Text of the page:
From international cinema to environmental humanities, Christopher (Chip) Oscarson has the uncanny ability to rethink and recognize unique connections between unexpected fields. Oscarson’s capacity to make connections in learning will allow him to enhance the general education program at Brigham Young University in his new role as an associate dean in Undergraduate Education.
“I look forward to the involvement in rethinking the general education program that will have a lasting impact on the University,” said Oscarson. “I hope that the General Education redesign will benefit and serve the students better in helping them reach their educational goals. I hope faculty and students will be excited about it and engage with it.”
Oscarson’s ability to make new learning connections comes not only from his strong educational background (receiving a bachelor's in history and a master's in comparative literature from BYU, and a doctorate from the University of California at Berkeley), but also from living abroad as a child.
Born in St. Louis, Oscarson’s family moved often. When Oscarson was young, they relocated to Sweden. His family eventually landed in Boston where Oscarson graduated from high school. He later returned to Sweden as a missionary.
“I think living abroad at a young age helped me be open to different ways of thinking and living,” Oscarson said. “I constantly try new things because I am not scared to. I attribute this to my experiences as a child and that my mom is a voracious reader. She reads everything and instilled that in me. I love learning and enjoy anything, even if it is not in my field. Lately, it is biology. I think this curiosity is something that defines me.”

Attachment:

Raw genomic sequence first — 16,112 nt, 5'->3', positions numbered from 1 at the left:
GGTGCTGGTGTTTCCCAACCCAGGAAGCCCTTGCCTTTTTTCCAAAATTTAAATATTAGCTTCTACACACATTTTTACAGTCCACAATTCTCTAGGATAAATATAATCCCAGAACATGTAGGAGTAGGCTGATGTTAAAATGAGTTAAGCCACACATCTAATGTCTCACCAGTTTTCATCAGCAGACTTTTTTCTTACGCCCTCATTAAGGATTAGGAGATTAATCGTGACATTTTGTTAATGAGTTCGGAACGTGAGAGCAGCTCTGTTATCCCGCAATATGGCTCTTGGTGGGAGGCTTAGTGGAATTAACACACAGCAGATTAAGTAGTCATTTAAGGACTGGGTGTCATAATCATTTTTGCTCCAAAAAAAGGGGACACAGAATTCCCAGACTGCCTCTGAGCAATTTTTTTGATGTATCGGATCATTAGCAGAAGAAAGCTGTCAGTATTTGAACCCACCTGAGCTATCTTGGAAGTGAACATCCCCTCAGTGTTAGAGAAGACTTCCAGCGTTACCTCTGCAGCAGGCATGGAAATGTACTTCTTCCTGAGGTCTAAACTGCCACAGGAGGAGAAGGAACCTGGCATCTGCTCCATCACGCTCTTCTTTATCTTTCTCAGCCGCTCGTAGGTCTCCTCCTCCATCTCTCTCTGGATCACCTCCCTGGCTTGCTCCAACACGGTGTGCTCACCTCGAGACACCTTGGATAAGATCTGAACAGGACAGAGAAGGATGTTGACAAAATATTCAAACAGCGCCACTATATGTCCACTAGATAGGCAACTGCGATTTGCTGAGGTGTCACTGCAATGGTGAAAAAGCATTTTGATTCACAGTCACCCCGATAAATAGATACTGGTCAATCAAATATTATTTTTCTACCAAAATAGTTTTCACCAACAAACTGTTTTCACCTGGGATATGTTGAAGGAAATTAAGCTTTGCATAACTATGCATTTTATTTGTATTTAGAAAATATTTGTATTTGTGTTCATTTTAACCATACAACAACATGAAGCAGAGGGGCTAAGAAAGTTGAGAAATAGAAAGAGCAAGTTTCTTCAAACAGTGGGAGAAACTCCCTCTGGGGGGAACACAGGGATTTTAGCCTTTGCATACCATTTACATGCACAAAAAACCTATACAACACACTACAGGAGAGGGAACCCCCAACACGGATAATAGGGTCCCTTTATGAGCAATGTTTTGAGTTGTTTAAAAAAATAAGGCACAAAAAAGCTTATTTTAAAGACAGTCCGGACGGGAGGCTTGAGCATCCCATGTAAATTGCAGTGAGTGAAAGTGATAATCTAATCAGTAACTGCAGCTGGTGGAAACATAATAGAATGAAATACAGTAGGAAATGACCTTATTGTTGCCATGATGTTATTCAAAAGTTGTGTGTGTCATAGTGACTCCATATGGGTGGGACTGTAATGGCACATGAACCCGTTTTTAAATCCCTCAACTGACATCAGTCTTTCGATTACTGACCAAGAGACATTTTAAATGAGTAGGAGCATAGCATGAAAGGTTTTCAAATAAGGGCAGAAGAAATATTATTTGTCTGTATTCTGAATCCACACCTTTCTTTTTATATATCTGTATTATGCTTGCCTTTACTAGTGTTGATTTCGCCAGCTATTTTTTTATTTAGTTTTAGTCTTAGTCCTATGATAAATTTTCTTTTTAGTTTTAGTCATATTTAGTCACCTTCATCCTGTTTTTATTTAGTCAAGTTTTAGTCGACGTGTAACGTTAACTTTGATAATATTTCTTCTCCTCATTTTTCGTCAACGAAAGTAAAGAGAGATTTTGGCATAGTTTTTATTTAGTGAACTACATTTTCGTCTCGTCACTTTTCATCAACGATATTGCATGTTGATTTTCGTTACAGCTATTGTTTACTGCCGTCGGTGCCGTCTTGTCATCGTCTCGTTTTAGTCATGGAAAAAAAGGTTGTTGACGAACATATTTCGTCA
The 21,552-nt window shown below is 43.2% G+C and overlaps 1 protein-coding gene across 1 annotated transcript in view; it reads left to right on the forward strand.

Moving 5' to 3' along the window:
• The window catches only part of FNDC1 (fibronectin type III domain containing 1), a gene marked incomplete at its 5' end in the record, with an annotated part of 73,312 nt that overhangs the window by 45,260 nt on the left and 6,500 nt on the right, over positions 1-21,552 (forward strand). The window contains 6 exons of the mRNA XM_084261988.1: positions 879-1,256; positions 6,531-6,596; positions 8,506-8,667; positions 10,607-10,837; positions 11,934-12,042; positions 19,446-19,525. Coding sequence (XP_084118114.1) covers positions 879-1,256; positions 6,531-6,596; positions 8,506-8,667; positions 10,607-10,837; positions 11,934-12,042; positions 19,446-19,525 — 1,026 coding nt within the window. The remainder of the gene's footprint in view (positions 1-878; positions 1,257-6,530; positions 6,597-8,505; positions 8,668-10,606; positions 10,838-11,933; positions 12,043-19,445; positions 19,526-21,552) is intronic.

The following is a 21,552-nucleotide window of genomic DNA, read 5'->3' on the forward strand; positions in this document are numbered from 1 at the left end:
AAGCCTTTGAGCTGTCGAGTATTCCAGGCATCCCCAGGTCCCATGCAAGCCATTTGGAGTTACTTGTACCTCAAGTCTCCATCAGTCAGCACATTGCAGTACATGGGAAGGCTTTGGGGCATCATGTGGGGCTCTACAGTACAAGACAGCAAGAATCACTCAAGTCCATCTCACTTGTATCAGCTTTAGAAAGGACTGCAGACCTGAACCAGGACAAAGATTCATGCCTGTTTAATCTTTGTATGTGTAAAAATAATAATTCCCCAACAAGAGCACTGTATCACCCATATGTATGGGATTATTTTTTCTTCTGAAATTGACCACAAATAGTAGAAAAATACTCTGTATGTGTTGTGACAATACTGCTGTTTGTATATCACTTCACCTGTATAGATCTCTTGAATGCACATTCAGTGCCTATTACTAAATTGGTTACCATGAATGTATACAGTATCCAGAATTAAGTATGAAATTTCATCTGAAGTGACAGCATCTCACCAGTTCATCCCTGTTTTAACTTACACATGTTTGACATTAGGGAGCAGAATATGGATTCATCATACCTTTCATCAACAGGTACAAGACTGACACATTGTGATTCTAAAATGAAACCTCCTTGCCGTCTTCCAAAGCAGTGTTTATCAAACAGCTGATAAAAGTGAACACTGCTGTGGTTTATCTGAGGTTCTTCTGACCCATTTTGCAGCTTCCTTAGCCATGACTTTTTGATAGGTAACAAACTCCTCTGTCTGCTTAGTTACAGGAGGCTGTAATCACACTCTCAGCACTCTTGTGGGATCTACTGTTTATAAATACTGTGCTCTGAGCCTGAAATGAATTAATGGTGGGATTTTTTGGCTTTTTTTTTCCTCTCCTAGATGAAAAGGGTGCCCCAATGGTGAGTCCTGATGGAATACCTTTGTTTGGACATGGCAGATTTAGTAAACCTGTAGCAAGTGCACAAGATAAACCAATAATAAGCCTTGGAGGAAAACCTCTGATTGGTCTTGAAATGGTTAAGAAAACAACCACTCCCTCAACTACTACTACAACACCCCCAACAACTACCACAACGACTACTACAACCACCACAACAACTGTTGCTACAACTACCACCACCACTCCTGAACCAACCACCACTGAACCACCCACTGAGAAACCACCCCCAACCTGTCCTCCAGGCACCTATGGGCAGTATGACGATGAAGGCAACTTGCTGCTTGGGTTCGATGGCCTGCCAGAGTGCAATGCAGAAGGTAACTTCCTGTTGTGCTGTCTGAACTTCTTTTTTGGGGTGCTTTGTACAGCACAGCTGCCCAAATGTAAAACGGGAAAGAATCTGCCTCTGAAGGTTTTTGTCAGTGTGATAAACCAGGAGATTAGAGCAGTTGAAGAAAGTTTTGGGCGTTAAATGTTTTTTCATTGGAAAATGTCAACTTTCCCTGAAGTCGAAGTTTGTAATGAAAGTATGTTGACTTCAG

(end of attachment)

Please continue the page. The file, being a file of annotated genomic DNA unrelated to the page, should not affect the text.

Aside from a focus on typical humanities courses, Oscarson studies environmental humanities, a field that distinguishes itself through interdisciplinary breadth and interest in important environmental issues currently affecting the world.
Oscarson stated, “I really enjoy it because it shows there are real consequences to the research. The issues regarding our relationship to the environment have important implications for us, our children and future generations.”
Creating this unexpected connection between multiple fields allows Oscarson to build relationships with people in other colleges on campus, which he finds rewarding.
“There are a lot of reasons to work at BYU, but one thing I am thankful for are the students and my colleagues that I get to work with,” Oscarson said. “There is a unique serious atmosphere that is more than just discipline. The students are motivated and interested. I love finding that passion in them. It is exciting to see them make connections between things, which really motivates me. I also love the charity I see from my colleagues and students.”
Oscarson joined the BYU faculty in 2005 as director of the Scandinavian program. A few of Oscarson’s achievements to date include increased engagement of students with international cinema and his work to edit a new three-volume history of Nordic literary culture. He is currently working on the second and third volumes in the series.
“I appreciate the tremendous support that I feel from the administration,” Oscarson said. “I have had really good deans and chairs. I appreciate the leadership the University has given me as a faculty member. I look forward to my new role as associate dean.”